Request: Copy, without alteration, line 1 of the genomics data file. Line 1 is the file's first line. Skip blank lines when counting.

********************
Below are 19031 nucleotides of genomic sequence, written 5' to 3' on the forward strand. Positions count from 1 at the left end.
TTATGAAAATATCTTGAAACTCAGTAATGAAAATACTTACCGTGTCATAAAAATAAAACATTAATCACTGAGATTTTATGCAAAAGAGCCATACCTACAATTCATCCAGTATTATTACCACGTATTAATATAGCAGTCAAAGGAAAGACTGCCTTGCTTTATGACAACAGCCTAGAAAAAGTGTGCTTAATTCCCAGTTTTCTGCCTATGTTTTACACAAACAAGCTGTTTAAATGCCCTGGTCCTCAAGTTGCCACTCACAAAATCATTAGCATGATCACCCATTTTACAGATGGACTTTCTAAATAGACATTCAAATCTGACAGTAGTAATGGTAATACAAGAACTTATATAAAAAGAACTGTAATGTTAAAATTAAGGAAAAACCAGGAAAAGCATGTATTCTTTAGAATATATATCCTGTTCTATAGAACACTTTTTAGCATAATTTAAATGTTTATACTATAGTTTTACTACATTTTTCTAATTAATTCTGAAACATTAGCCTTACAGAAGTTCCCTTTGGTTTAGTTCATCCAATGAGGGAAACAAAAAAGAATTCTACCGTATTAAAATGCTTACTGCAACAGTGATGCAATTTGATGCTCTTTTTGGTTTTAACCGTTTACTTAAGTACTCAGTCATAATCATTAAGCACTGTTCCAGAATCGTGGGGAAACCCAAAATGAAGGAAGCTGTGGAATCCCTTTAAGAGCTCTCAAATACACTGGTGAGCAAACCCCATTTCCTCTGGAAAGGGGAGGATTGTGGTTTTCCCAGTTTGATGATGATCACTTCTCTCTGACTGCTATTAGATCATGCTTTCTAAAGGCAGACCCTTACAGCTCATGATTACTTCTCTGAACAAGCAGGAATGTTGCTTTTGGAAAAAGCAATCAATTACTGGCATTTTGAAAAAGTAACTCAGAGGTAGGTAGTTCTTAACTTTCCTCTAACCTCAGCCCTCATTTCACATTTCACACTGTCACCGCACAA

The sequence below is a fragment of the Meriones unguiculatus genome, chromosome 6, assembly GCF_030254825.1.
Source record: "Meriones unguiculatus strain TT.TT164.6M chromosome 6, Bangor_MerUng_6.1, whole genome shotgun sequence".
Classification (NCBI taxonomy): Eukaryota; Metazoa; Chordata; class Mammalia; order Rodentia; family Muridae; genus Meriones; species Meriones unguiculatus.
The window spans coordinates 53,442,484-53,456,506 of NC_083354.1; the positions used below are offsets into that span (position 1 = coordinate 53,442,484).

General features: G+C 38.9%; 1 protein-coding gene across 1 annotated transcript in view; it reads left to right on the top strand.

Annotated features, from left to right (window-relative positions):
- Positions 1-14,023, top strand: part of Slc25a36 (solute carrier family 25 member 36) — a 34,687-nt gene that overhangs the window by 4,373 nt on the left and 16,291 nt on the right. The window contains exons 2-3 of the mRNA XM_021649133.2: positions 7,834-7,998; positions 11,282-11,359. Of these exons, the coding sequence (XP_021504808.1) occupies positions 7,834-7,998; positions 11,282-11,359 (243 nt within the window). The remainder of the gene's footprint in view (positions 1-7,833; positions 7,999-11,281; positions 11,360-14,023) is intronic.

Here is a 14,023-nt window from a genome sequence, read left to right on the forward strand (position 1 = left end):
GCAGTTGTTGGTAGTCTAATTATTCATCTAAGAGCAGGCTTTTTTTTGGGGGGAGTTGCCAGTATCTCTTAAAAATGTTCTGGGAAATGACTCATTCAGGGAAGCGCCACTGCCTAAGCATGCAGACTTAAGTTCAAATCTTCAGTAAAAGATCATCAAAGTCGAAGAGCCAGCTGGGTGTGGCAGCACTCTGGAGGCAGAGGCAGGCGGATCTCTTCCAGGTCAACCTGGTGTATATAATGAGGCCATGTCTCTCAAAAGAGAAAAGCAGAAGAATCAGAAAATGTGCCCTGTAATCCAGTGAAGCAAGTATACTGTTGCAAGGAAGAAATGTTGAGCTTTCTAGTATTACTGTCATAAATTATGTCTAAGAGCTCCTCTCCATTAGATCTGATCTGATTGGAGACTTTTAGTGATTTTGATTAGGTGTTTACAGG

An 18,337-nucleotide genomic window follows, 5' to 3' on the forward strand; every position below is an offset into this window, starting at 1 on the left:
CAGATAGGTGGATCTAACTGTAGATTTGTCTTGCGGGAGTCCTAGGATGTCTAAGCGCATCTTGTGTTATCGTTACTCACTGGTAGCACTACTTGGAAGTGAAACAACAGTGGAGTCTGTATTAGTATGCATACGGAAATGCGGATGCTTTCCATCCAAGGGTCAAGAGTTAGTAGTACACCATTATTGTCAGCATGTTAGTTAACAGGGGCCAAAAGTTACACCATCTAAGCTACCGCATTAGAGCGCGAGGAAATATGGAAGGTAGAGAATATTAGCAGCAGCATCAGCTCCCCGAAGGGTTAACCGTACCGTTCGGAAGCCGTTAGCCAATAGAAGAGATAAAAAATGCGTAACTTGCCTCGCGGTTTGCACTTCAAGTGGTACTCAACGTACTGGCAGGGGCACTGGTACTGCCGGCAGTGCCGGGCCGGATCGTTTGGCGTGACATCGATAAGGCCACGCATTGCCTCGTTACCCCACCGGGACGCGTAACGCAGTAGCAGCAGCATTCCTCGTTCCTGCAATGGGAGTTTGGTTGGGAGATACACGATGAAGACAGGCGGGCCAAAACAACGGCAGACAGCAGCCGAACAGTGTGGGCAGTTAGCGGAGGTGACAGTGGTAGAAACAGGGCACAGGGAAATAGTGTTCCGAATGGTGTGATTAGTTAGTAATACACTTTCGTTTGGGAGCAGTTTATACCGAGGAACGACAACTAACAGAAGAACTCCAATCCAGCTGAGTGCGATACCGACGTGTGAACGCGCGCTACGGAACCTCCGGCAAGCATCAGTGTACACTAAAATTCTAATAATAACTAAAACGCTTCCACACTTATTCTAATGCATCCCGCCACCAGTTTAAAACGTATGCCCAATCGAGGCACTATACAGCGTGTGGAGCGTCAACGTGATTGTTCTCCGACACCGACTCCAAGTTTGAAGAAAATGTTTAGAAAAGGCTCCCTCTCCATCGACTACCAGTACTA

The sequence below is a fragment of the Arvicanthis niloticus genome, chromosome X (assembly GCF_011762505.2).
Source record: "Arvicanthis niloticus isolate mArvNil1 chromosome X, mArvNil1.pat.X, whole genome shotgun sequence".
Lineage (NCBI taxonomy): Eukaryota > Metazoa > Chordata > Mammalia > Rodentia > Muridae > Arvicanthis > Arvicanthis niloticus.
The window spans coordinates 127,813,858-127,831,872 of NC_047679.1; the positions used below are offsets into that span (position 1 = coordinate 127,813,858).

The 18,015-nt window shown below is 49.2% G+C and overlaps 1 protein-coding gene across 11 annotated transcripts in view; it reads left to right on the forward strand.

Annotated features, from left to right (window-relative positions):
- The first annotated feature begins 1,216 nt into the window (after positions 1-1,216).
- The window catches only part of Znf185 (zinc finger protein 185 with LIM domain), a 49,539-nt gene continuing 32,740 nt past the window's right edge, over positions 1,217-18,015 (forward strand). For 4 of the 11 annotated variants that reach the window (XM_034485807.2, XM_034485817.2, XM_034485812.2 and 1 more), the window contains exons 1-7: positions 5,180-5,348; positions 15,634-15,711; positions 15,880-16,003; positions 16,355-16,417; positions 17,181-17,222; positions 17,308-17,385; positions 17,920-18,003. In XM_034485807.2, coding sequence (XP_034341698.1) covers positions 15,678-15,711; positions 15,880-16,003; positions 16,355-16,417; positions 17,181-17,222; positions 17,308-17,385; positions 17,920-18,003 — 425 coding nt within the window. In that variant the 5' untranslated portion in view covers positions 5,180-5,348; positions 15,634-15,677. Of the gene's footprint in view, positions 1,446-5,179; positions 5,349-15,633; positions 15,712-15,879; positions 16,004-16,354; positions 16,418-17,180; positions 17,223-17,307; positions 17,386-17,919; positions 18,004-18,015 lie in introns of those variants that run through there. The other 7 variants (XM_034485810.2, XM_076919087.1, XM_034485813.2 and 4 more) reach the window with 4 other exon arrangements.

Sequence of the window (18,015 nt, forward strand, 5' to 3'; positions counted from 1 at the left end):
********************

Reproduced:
Below are 19031 nucleotides of genomic sequence, written 5' to 3' on the forward strand. Positions count from 1 at the left end.